The Kingdom currently relies heavily on oil and natural gas to meet its electricity needs. According to official estimates, Saudi Arabia expects a 40 percent rise in local electricity demand between 2019 and 2030.

This expected rise in electricity use is due to the rapid growth of urban areas and the Kingdom’s plans to develop a strong manufacturing sector and expand its industrial base as envisioned in Vision 2030.

Such a scenario calls for exploration of alternative methods of electricity generation such as nuclear energy, solar and wind power.

Nuclear power provides 11 percent of the world’s electricity, with 454 nuclear reactors operating in 30 countries and 54 plants under construction — including 11 in China, seven in India, and six in Russia.

The Saudi government announced its nuclear national policy in 2018. It plans for as many as 16 nuclear plants over the next 25 years at a cost of more than $80 billion. The Kingdom plans to meet 15 percent of its growing energy needs from nuclear power by 2032.

The government has also set ambitious goals for renewable energy, such as achieving 27.3 gigawatts of solar and wind power by 2024.

Nuclear energy is not only clean but available around the clock. Renewables such as solar and wind are good energy sources but are dependent on weather conditions, which are not always stable.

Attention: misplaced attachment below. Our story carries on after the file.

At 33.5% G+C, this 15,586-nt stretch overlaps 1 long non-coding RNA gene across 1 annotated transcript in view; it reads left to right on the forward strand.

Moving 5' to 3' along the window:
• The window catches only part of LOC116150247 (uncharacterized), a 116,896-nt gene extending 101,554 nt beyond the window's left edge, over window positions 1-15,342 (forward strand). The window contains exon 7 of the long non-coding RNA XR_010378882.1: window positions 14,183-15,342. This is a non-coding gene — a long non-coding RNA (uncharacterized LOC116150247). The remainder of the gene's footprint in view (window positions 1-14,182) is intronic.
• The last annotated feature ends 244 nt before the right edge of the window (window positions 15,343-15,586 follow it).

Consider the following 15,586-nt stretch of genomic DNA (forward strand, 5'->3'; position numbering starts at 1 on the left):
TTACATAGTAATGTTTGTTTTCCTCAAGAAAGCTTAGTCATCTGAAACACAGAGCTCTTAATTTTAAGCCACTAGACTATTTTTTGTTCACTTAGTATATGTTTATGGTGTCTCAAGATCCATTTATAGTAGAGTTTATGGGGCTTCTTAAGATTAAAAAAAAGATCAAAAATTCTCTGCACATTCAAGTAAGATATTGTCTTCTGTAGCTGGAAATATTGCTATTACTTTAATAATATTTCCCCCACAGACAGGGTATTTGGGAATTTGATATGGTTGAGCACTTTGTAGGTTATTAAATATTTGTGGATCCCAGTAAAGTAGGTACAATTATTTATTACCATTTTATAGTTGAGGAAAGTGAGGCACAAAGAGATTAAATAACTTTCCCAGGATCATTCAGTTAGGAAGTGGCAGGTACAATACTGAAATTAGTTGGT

The King Abdullah Petroleum Studies and Research Center (KAPSARC) recently published a study calling for the use of small modular reactors (SMRs) in the Kingdom to achieve its Vision 2030 goals.

SMRs are a type of nuclear fission reactor that are smaller than conventional reactors. They are manufactured at a plant and brought to a site to be assembled. These reactors allow for less on-site construction, increased containment efficiency and security of nuclear materials.

“The average capacity of nuclear reactors has grown from 50 megawatts electric (MWe) in the 1950s to around 1.65 gigawatts electric (GWe) today,” according to the study.

The study said the deployment of SMRs in the Kingdom would allow it to use its oil reserves better and meet its increasing domestic energy demand. It would also enable the development of human capital through knowledge transfer and the growth of public and private sector investments through the development of the SMR value chain.

The localization of SMR technology in Saudi Arabia would also offer great economic and developmental benefits toward the realization of Saudi Vision 2030’s targets and goals.

Since the 1950s, nuclear generation technology has transformed and developed. After the three major nuclear accidents — at Three Mile Island, Chernobyl, and Fukushima — nuclear power has become more robust, safer and more secure.

According to KAPSARC, the design of SMRs requires lower initial investment and shorter simplified design construction times compared with large modular reactors (3 years as opposed to 7-10 years), as the unit can be expanded at any time (buying one module and adding others later).

Additionally, the operation of SMRs requires less capital compared with large reactors (LRs). The paper shows that the cost of SMRs is less than that required to fund LRs, which would help to build investor confidence and allow for investment. Additionally, the safety of SMRs is greater than that of LRs.